Thursday, March 9, 2006, 6 March 2006 – Ethical Corporation magazine has released new research comparing attitudes on business-NGO partnerships in the U.S. and Europe. According to the report, while U.S. companies are avid philanthropists, giving generously and usefully to all kinds of charitable causes, European companies have taken the lead in meaningful engagement with NGOs, say both U.S. and European observers.

The findings were released ahead of the organization’s upcoming conferences on the same theme, to be held in London on March 28-29, and in New York City on May 9-10 2006.

The report is based on 100 interviews with business, NGOs, governments, trade unions, consultants, partnership “brokers,” think tanks, and academics. Respondents spoke on condition of anonymity.

One well-known U.K. partnership broker says: “European corporations are more open to working with NGOs. In the U.S., NGOs are seen as radical. [American] corporations don’t spend nearly as much time as they should on this.”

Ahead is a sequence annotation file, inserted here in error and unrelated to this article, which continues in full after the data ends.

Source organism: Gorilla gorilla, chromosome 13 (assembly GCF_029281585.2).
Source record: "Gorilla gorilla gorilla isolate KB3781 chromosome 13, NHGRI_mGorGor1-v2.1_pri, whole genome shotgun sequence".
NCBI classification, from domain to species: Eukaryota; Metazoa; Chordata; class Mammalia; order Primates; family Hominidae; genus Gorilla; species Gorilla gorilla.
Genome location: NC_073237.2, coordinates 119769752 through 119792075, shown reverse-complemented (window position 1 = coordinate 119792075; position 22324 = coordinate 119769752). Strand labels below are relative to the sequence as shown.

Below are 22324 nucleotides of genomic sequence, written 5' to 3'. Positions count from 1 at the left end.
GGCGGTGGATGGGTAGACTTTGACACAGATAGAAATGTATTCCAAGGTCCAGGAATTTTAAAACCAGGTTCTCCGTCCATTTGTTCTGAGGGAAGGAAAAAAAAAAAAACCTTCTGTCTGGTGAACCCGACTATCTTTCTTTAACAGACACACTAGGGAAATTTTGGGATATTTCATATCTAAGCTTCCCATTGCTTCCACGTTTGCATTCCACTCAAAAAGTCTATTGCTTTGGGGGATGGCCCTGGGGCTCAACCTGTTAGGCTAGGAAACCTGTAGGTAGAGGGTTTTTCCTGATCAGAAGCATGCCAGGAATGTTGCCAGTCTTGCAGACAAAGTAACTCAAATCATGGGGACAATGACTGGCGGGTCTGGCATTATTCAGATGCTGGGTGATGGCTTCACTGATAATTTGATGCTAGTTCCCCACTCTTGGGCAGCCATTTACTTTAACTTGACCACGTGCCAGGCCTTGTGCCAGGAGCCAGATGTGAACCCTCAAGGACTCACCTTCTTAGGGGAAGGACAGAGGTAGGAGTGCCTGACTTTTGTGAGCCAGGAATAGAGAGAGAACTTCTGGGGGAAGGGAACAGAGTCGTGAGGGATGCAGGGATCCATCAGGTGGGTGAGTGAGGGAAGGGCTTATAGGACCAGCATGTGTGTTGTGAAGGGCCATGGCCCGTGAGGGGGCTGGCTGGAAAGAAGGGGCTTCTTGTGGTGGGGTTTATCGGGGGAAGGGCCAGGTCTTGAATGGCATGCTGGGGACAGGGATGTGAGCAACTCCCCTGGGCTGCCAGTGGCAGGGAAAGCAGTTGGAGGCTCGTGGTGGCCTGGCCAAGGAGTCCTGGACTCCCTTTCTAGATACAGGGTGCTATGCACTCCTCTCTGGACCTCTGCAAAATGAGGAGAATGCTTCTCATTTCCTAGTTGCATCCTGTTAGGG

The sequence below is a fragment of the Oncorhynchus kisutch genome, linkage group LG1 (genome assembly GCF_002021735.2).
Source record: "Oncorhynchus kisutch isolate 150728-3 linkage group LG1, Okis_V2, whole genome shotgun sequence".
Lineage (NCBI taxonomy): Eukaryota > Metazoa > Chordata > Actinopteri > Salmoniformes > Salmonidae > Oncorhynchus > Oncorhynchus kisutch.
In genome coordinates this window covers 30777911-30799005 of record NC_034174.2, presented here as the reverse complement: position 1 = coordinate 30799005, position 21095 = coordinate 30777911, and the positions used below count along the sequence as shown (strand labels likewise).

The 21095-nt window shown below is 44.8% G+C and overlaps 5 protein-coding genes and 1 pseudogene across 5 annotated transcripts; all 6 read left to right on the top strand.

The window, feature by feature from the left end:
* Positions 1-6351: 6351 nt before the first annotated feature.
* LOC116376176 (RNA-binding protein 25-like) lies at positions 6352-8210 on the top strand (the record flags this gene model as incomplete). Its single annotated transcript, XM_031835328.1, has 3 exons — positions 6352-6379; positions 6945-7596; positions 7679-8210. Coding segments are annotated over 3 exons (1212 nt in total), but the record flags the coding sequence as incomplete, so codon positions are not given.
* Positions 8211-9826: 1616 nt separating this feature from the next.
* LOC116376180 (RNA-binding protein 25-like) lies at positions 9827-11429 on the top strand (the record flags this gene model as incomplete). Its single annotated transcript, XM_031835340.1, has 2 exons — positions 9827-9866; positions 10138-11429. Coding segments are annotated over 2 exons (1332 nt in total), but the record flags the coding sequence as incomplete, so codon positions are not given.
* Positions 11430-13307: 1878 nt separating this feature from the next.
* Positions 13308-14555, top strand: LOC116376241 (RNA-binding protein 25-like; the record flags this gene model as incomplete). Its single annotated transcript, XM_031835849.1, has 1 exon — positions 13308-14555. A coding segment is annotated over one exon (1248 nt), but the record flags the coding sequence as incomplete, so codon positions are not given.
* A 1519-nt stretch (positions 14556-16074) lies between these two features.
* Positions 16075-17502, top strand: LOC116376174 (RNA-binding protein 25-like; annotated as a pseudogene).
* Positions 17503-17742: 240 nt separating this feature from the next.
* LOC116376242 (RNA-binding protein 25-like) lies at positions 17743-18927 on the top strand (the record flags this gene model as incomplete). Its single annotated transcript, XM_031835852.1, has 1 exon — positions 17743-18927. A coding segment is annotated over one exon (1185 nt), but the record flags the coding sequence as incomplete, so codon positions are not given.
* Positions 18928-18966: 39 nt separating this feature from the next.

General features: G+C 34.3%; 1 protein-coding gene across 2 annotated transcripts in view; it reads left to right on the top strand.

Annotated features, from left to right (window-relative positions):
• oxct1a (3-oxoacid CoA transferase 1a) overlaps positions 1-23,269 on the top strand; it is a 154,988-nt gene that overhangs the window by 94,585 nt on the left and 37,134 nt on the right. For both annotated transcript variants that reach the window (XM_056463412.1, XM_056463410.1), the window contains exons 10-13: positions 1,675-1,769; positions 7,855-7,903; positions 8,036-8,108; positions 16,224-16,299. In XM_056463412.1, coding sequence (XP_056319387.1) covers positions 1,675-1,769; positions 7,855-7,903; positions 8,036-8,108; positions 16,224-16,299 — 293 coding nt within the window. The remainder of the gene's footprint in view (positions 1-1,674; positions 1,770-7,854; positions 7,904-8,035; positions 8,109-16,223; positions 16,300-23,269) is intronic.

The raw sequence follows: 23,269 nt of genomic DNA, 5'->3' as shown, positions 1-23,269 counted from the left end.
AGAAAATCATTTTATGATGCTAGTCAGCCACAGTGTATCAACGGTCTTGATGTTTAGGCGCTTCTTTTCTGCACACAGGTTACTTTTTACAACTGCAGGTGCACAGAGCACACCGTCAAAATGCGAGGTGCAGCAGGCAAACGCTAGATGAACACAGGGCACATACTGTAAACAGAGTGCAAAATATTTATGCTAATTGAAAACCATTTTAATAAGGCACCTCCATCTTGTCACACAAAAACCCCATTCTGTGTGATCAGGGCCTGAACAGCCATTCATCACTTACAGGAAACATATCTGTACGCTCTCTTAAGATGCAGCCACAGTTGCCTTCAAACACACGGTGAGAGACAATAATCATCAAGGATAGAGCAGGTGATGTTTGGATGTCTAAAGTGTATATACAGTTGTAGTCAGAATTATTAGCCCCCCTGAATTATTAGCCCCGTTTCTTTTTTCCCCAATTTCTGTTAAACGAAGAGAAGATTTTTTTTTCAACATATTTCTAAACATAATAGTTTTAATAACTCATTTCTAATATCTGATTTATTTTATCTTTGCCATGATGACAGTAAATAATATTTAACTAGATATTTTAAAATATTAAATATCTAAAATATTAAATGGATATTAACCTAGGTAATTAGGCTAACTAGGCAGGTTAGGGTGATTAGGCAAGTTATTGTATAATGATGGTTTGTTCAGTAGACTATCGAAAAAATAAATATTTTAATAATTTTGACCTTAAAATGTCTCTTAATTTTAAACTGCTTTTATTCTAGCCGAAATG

Many interviewees said they were tired of hearing about the well-known partnering success stories, and instead wanted to know about projects that have not been so glorious.

Many still remain quite skeptical about partnerships, believing that companies and NGOs should stick to their traditional roles rather than seeking some complicated and messy common ground.

However, a majority of respondents noted that attitudes on both sides were changing. For their part, NGOs are becoming more practical, flexible, less dogmatic and more eager to seek solutions from the business sphere. Businesses too have begun to see the potential of working more closely with NGOs.

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